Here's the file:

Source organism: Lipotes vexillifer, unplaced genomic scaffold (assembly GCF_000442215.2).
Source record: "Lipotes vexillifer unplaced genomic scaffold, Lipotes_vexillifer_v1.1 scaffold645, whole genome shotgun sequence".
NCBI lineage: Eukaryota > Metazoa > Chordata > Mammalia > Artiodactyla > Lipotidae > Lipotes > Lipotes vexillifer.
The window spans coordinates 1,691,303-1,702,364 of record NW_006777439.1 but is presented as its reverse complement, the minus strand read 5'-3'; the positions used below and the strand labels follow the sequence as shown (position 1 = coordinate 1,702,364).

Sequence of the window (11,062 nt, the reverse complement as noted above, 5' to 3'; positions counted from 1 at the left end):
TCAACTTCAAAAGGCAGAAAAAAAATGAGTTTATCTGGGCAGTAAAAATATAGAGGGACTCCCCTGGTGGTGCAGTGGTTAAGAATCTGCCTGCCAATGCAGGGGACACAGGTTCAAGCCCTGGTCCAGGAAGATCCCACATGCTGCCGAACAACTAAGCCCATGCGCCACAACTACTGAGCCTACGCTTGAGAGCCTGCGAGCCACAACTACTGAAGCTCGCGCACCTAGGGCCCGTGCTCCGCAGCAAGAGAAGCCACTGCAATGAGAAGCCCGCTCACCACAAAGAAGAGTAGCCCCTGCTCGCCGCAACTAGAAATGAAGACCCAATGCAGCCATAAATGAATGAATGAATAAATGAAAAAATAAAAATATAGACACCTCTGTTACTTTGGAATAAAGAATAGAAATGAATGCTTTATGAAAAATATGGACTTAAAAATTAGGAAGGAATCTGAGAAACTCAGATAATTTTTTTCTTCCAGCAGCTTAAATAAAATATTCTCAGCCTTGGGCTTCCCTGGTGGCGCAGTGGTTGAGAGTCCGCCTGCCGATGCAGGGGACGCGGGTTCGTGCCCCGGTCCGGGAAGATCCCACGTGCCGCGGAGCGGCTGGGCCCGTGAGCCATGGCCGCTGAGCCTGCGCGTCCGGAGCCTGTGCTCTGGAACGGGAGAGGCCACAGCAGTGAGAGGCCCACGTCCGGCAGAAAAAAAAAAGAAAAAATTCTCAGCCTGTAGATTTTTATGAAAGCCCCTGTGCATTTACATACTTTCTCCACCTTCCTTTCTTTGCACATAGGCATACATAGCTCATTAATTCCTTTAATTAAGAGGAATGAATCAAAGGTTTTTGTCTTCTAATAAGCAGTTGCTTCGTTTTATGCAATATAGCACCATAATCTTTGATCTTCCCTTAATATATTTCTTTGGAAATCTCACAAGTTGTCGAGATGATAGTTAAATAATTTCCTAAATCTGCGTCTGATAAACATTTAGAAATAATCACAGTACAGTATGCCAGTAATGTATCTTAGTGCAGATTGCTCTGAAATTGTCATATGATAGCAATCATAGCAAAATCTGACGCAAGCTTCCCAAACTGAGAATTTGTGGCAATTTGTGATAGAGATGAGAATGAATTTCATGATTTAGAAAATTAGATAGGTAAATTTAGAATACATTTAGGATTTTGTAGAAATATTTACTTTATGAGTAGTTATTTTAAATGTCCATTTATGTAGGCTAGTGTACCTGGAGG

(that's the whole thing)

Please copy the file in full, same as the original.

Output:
Source organism: Lipotes vexillifer, unplaced genomic scaffold (assembly GCF_000442215.2).
Source record: "Lipotes vexillifer unplaced genomic scaffold, Lipotes_vexillifer_v1.1 scaffold645, whole genome shotgun sequence".
NCBI lineage: Eukaryota > Metazoa > Chordata > Mammalia > Artiodactyla > Lipotidae > Lipotes > Lipotes vexillifer.
The window spans coordinates 1,691,303-1,702,364 of record NW_006777439.1 but is presented as its reverse complement, the minus strand read 5'-3'; the positions used below and the strand labels follow the sequence as shown (position 1 = coordinate 1,702,364).

Sequence of the window (11,062 nt, the reverse complement as noted above, 5' to 3'; positions counted from 1 at the left end):
TCAACTTCAAAAGGCAGAAAAAAAATGAGTTTATCTGGGCAGTAAAAATATAGAGGGACTCCCCTGGTGGTGCAGTGGTTAAGAATCTGCCTGCCAATGCAGGGGACACAGGTTCAAGCCCTGGTCCAGGAAGATCCCACATGCTGCCGAACAACTAAGCCCATGCGCCACAACTACTGAGCCTACGCTTGAGAGCCTGCGAGCCACAACTACTGAAGCTCGCGCACCTAGGGCCCGTGCTCCGCAGCAAGAGAAGCCACTGCAATGAGAAGCCCGCTCACCACAAAGAAGAGTAGCCCCTGCTCGCCGCAACTAGAAATGAAGACCCAATGCAGCCATAAATGAATGAATGAATAAATGAAAAAATAAAAATATAGACACCTCTGTTACTTTGGAATAAAGAATAGAAATGAATGCTTTATGAAAAATATGGACTTAAAAATTAGGAAGGAATCTGAGAAACTCAGATAATTTTTTTCTTCCAGCAGCTTAAATAAAATATTCTCAGCCTTGGGCTTCCCTGGTGGCGCAGTGGTTGAGAGTCCGCCTGCCGATGCAGGGGACGCGGGTTCGTGCCCCGGTCCGGGAAGATCCCACGTGCCGCGGAGCGGCTGGGCCCGTGAGCCATGGCCGCTGAGCCTGCGCGTCCGGAGCCTGTGCTCTGGAACGGGAGAGGCCACAGCAGTGAGAGGCCCACGTCCGGCAGAAAAAAAAAAGAAAAAATTCTCAGCCTGTAGATTTTTATGAAAGCCCCTGTGCATTTACATACTTTCTCCACCTTCCTTTCTTTGCACATAGGCATACATAGCTCATTAATTCCTTTAATTAAGAGGAATGAATCAAAGGTTTTTGTCTTCTAATAAGCAGTTGCTTCGTTTTATGCAATATAGCACCATAATCTTTGATCTTCCCTTAATATATTTCTTTGGAAATCTCACAAGTTGTCGAGATGATAGTTAAATAATTTCCTAAATCTGCGTCTGATAAACATTTAGAAATAATCACAGTACAGTATGCCAGTAATGTATCTTAGTGCAGATTGCTCTGAAATTGTCATATGATAGCAATCATAGCAAAATCTGACGCAAGCTTCCCAAACTGAGAATTTGTGGCAATTTGTGATAGAGATGAGAATGAATTTCATGATTTAGAAAATTAGATAGGTAAATTTAGAATACATTTAGGATTTTGTAGAAATATTTACTTTATGAGTAGTTATTTTAAATGTCCATTTATGTAGGCTAGTGTACCTGGAGG